Consider the following proposition. Proposition 1: If a regular polygon tessellates the plane completely then it is either an equilateral triangle, a square, or a regular hexagon. Proof: Suppose a regular n-gon tessellates the plane completely. Then either Case I or Case II in Section I must be true. Note that each of the interior angle of the n-gon measures (180° - 360°/n). For the proof of Case I, see [1]. For the proof of Case II, suppose U vertices meet at a point lying on an edge of one such polygon so as to fill, without gaps and overlaps, the space to one side of an edge of the polygon (e.g., the vertices in the tessellations in Figures 4 and 5). Then, (number of coincident vertices to one side of an edge) x (measure of an interior angle) = 180° U(180° - 360°/n) = 180° U(1 - 2/n) = 1 U(n - 2) = n U(n - 2) - n = 0 U(n - 2) - (n - 2) = 2 (U – 1)(n – 2) = 2. Solving this in the manner presented in [1] yields Table 1. Possible solutions to (U – 1)(n – 2) = 2. Case no. 1 2 3 4 U-1= 2 1 -2 -1 n-2= 1 2 -1 -2 no. of vertices U= 3 2 -1 0 no. of edges n= 3 4 1 0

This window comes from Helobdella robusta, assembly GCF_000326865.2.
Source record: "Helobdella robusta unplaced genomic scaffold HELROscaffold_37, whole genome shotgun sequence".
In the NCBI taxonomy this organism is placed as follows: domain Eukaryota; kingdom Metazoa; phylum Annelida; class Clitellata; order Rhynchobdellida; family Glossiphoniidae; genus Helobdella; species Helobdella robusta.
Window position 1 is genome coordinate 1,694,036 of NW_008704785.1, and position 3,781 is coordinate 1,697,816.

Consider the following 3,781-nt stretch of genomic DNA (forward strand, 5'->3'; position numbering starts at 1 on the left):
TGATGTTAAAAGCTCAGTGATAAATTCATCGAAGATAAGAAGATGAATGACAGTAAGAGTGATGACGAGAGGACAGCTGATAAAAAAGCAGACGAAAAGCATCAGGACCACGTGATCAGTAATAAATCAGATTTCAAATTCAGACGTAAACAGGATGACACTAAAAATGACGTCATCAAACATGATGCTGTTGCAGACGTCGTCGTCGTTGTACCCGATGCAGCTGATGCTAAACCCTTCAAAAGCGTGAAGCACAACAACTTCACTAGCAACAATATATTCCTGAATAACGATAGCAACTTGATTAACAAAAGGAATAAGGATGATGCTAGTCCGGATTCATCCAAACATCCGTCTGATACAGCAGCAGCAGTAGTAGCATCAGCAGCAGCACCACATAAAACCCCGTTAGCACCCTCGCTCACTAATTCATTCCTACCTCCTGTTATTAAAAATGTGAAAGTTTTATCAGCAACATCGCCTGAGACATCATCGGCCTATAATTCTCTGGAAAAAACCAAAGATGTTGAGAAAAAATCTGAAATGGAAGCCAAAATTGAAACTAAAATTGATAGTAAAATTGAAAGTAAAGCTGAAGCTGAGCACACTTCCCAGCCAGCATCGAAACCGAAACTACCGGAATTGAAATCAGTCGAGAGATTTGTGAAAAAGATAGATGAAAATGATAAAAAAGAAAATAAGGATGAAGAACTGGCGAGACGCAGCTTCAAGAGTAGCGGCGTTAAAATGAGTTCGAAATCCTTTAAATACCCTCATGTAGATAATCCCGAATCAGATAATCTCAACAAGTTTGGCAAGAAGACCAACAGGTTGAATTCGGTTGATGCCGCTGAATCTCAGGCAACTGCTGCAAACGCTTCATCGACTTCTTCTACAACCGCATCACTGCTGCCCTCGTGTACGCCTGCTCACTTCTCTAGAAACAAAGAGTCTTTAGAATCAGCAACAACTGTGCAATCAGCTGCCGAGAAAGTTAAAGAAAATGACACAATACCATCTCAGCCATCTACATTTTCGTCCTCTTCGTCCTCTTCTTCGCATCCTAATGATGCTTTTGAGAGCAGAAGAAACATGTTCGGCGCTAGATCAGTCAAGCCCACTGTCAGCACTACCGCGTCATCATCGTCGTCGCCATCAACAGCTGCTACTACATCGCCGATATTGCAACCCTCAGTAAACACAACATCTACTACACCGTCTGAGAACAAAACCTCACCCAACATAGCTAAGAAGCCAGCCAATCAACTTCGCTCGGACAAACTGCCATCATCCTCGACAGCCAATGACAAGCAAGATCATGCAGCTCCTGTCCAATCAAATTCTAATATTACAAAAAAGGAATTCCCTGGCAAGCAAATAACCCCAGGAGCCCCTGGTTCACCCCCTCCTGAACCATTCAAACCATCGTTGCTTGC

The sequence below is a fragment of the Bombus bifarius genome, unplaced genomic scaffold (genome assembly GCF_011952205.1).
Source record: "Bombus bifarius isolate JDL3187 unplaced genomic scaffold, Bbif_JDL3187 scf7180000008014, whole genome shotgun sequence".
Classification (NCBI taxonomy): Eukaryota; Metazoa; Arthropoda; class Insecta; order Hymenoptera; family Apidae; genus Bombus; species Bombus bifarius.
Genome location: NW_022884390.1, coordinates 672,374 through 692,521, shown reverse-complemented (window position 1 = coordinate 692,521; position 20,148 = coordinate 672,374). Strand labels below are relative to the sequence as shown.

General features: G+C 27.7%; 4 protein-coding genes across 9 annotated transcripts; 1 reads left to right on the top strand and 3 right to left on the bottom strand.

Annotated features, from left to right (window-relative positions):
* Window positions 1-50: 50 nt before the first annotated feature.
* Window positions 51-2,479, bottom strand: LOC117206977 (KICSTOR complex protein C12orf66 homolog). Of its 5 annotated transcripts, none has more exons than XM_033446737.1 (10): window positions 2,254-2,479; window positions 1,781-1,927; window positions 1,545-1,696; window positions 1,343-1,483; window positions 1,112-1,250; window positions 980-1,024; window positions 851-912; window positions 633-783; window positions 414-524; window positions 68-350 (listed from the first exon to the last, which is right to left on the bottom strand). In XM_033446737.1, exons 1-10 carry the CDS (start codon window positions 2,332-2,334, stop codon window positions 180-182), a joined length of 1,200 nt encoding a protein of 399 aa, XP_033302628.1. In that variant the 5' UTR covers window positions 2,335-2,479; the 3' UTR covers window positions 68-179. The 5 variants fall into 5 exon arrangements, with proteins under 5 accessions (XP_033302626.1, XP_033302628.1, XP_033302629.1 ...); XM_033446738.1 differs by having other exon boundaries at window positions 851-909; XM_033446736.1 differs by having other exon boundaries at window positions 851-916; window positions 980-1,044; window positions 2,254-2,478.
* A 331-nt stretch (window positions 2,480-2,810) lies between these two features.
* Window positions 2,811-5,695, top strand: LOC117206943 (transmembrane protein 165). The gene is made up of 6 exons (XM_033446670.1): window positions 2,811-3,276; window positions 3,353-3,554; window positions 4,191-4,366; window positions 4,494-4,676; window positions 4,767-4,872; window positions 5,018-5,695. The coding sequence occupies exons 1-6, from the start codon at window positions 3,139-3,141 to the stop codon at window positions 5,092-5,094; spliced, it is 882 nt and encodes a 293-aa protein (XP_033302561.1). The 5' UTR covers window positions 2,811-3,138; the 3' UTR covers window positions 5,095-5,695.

Cases 3 and 4 are absurd. Case 1 corresponds to the tessellation in Figure 4. Three vertices (U = 3) of three equilateral triangles (n = 3) fill, without gaps and overlaps, the space to one side of an edge of another equilateral triangle in the tessellation. Case 2 corresponds to the tessellation in Figure 5. Two vertices (U = 2) of two squares (n = 4) fill, without gaps and overlaps, the space to one side of an edge of another square in the tessellation. Hence, the equilateral triangle and the square may tessellate the plane completely in this manner, and if they can do so, are the only regular polygons that can produce slide tessellations. This proof of Case II together with the proof of Case I completes the proof of Proposition 1.

Section 3. Constructing the Tessellation